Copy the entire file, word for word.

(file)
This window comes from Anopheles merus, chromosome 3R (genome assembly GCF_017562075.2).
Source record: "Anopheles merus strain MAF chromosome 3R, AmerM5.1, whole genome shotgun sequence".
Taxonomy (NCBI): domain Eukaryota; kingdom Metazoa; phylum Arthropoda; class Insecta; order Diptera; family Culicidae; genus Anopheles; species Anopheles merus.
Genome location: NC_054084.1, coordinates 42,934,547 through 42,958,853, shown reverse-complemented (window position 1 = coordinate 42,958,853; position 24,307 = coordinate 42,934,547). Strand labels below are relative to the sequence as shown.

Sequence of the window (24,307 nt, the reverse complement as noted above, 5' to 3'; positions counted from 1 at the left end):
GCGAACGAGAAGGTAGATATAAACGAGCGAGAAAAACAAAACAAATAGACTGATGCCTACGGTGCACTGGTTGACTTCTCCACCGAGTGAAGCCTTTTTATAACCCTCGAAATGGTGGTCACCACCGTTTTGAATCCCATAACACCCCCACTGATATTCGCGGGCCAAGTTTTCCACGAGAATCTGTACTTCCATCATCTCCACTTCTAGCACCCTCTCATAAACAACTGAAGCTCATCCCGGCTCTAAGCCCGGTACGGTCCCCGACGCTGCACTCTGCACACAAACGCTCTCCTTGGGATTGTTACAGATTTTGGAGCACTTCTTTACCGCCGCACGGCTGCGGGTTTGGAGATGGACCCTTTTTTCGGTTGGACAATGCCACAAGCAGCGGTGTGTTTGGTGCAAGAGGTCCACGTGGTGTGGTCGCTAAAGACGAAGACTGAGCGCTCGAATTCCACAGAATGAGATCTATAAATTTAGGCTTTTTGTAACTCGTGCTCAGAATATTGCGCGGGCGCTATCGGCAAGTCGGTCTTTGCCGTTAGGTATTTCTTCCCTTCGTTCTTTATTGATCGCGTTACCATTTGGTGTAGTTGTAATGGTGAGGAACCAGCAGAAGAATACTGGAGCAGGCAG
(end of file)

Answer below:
This window comes from Anopheles merus, chromosome 3R (genome assembly GCF_017562075.2).
Source record: "Anopheles merus strain MAF chromosome 3R, AmerM5.1, whole genome shotgun sequence".
Taxonomy (NCBI): domain Eukaryota; kingdom Metazoa; phylum Arthropoda; class Insecta; order Diptera; family Culicidae; genus Anopheles; species Anopheles merus.
Genome location: NC_054084.1, coordinates 42,934,547 through 42,958,853, shown reverse-complemented (window position 1 = coordinate 42,958,853; position 24,307 = coordinate 42,934,547). Strand labels below are relative to the sequence as shown.

Sequence of the window (24,307 nt, the reverse complement as noted above, 5' to 3'; positions counted from 1 at the left end):
GCGAACGAGAAGGTAGATATAAACGAGCGAGAAAAACAAAACAAATAGACTGATGCCTACGGTGCACTGGTTGACTTCTCCACCGAGTGAAGCCTTTTTATAACCCTCGAAATGGTGGTCACCACCGTTTTGAATCCCATAACACCCCCACTGATATTCGCGGGCCAAGTTTTCCACGAGAATCTGTACTTCCATCATCTCCACTTCTAGCACCCTCTCATAAACAACTGAAGCTCATCCCGGCTCTAAGCCCGGTACGGTCCCCGACGCTGCACTCTGCACACAAACGCTCTCCTTGGGATTGTTACAGATTTTGGAGCACTTCTTTACCGCCGCACGGCTGCGGGTTTGGAGATGGACCCTTTTTTCGGTTGGACAATGCCACAAGCAGCGGTGTGTTTGGTGCAAGAGGTCCACGTGGTGTGGTCGCTAAAGACGAAGACTGAGCGCTCGAATTCCACAGAATGAGATCTATAAATTTAGGCTTTTTGTAACTCGTGCTCAGAATATTGCGCGGGCGCTATCGGCAAGTCGGTCTTTGCCGTTAGGTATTTCTTCCCTTCGTTCTTTATTGATCGCGTTACCATTTGGTGTAGTTGTAATGGTGAGGAACCAGCAGAAGAATACTGGAGCAGGCAG